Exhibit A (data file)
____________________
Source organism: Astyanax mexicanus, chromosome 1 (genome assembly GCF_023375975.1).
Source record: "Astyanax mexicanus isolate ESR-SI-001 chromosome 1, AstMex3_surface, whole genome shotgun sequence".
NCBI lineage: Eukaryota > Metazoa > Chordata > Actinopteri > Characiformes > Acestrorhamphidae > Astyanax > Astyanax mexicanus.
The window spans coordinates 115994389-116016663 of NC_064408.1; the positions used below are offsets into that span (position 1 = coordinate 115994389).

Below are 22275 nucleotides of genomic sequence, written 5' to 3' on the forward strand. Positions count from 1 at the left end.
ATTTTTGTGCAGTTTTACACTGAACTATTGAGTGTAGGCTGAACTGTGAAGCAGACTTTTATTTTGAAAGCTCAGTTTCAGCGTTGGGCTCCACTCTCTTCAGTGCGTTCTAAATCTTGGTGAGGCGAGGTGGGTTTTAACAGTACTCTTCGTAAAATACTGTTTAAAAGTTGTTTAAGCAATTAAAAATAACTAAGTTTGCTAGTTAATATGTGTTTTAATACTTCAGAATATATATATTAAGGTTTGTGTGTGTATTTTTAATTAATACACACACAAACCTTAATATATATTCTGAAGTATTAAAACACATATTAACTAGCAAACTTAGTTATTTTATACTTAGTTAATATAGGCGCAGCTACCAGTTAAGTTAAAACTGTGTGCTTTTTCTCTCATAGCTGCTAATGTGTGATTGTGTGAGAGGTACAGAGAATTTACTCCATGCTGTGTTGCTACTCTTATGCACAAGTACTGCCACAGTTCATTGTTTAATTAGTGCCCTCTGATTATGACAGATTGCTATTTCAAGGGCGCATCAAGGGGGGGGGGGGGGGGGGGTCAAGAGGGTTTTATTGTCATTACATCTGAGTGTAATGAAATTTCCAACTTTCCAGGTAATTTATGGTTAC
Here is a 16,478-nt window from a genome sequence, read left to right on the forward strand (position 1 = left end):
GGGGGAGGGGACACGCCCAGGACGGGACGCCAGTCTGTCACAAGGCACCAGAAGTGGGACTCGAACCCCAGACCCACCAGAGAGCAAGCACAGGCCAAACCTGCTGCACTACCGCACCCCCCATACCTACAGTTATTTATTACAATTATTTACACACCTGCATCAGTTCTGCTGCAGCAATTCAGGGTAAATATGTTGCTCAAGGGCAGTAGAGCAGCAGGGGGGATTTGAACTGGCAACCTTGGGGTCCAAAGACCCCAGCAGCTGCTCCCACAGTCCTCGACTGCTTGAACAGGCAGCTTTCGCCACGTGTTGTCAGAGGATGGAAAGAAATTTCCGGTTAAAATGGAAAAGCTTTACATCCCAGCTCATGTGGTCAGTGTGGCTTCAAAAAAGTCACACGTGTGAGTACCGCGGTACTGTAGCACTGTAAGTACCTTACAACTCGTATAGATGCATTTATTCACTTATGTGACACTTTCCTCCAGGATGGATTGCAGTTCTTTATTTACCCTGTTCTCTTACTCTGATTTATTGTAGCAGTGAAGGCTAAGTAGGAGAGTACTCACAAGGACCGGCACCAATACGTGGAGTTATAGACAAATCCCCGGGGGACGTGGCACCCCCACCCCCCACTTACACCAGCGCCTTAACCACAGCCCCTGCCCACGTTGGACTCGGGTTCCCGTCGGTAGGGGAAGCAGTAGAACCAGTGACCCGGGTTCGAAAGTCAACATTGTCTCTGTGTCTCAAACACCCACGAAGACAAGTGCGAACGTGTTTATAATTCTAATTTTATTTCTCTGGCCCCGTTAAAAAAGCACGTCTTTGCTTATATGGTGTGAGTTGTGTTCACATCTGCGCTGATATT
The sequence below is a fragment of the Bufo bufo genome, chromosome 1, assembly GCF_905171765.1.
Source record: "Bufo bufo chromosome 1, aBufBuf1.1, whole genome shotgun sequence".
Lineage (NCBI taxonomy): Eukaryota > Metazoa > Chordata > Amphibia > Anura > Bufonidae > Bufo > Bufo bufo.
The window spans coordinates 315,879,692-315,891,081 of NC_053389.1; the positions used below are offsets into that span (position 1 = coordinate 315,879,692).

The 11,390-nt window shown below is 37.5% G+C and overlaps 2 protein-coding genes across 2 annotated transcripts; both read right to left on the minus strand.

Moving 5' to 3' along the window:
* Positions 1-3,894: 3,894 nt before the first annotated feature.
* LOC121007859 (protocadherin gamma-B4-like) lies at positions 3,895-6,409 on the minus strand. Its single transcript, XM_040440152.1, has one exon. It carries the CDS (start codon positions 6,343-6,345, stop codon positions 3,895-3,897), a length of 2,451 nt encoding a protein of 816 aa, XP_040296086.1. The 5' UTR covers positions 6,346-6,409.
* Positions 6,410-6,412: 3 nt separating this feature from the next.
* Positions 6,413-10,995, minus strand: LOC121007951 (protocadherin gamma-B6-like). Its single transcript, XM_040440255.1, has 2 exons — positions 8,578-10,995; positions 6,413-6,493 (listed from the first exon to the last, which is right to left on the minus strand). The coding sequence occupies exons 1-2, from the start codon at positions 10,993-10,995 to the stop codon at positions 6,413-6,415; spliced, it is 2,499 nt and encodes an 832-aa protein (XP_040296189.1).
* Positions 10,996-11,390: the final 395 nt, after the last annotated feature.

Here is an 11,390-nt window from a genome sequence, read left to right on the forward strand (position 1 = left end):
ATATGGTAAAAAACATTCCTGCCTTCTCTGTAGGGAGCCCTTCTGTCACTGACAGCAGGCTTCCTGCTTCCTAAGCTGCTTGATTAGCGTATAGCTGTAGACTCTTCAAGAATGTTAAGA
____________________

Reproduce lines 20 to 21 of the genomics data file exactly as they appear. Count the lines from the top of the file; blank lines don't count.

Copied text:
Here is an 11,390-nt window from a genome sequence, read left to right on the forward strand (position 1 = left end):
ATATGGTAAAAAACATTCCTGCCTTCTCTGTAGGGAGCCCTTCTGTCACTGACAGCAGGCTTCCTGCTTCCTAAGCTGCTTGATTAGCGTATAGCTGTAGACTCTTCAAGAATGTTAAGA